The free gingival graft was introduced by Bjorn in 1963. For this graft, a split-thickness flap is made in the recipient site at the mucogingival junction (MGL). The periosteum is preserved on the bone, and a segment of the keratinized mucous membrane, approximately the size of the recipient site, is removed from the palatal mucosa or the edentulous ridge and placed in the recipient site (Figure 3-3). The success of this technique has been reported to be very high in the attached keratinized gingiva.
The free connective tissue graft, which is commonly removed from the palate, not only is used to provide attached keratinized gingiva, but also can be used to treat ridge defects. According to a classification system proposed by Seibert, ridge defects are divided into three classes. In class I defects, tissue is lost in the buccolingual dimension; in class II defects, it is lost in the apicocoronal dimension; and in class III defects, both dimensions are involved. Connective tissue can be used as either free or pedicled. Because this technique provides a better gingival color in the recipient area, its use has been recommended in the esthetic zone. To make the graft, a rectangular window is created in the palate; then, a sharp incision is made to elevate a maximum amount of supraperiosteal connective tissue from the palate. The connective tissue graft is placed and sutured in the recipient site of the subepithelial area. Different techniques are used for a connective tissue graft in the attached keratinized gingiva; these are comprehensively explained in reference books.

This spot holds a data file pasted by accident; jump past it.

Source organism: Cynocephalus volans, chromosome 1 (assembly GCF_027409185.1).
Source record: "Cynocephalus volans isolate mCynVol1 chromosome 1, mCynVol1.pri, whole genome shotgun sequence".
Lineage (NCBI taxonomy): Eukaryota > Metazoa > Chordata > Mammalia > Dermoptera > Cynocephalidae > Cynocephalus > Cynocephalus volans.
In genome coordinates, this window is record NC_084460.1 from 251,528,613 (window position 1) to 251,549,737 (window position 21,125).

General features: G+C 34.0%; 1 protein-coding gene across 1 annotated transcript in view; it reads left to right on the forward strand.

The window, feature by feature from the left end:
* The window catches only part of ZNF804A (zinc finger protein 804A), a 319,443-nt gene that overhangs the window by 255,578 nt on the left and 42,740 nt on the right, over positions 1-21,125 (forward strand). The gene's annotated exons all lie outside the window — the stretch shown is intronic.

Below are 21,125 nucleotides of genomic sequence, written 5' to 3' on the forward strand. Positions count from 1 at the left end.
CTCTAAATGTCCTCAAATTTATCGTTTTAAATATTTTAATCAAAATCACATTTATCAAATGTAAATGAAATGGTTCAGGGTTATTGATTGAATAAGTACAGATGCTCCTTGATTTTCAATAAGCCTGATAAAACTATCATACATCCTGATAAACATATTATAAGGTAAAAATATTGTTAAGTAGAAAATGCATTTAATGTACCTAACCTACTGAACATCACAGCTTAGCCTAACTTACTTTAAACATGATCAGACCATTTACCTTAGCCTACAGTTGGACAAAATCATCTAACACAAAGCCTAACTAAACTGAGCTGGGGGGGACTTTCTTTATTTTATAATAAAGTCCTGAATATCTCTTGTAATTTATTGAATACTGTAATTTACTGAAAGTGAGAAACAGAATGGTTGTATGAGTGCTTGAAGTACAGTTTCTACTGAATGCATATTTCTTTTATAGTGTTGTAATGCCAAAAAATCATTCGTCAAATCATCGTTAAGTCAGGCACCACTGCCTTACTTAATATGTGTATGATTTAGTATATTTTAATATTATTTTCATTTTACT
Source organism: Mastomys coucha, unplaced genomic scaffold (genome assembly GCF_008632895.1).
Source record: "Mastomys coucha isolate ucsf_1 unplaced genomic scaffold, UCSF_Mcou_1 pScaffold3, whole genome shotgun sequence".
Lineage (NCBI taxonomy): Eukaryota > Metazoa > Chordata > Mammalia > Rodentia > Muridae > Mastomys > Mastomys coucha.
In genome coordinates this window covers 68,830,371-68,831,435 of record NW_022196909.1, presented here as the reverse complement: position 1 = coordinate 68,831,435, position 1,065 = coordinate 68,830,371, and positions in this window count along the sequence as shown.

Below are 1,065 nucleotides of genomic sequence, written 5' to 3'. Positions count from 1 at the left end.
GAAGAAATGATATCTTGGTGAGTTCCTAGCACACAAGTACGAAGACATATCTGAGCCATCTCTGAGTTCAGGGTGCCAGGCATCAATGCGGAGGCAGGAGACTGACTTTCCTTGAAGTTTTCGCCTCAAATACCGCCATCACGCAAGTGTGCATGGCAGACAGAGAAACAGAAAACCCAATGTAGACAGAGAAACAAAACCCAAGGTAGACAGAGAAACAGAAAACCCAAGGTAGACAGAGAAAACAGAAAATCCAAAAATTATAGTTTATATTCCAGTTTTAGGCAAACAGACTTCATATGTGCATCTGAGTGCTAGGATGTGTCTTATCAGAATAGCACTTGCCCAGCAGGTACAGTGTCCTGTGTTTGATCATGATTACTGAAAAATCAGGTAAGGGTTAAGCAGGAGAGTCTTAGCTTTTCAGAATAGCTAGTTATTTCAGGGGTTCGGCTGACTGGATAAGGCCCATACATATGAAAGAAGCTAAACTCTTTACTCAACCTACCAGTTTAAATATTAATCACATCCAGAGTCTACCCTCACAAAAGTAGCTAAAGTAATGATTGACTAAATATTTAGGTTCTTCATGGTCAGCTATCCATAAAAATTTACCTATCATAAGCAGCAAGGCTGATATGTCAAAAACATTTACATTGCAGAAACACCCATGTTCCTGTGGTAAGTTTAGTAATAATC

With bone-level implants, the platform is placed at the level of the jaw bones. These implants are used in the regions of the esthetic zone; they are placed deep into bone so that no metallic surfaces are visible (Figure 3-4). Current changes in implant surfaces and microthreads on the upper areas adjacent to the bone have resulted in assumptions that crestal bone may be more stable (Figure 3-5).
Figure 3-4 Two types of bone-level implants.
Figure 3-5 Implant with microthreads on top.
Tissue-level implants usually have a collar with a smooth titanium surface (Figure 3-6). The platforms of the implants are usually located 1.5 to 3 mm above the bone level, and the titanium collar is a proper location for the attachment of the gingival soft tissue. An advantage of these implants is a decrease in resorption of bone at the crest, because formation of the biologic width does not require resorption of the crestal bone. A disadvantage of these implants is the visibility of the metallic collar of the implant, resulting in an unesthetic appearance when the gingival tissue is thin. However, because the posterior regions of both arches are not located in the esthetic zone and are not visible during speaking and smiling, these implants can be used in the nonesthetic zone.
Figure 3-6 Two types of tissue-level implants.
Another advantage of tissue-level implants is that they can be placed with single-stage surgery, without any need for a second surgical procedure. This provides the peri-implant soft tissues with more time and opportunity for growth, development, and stabil/>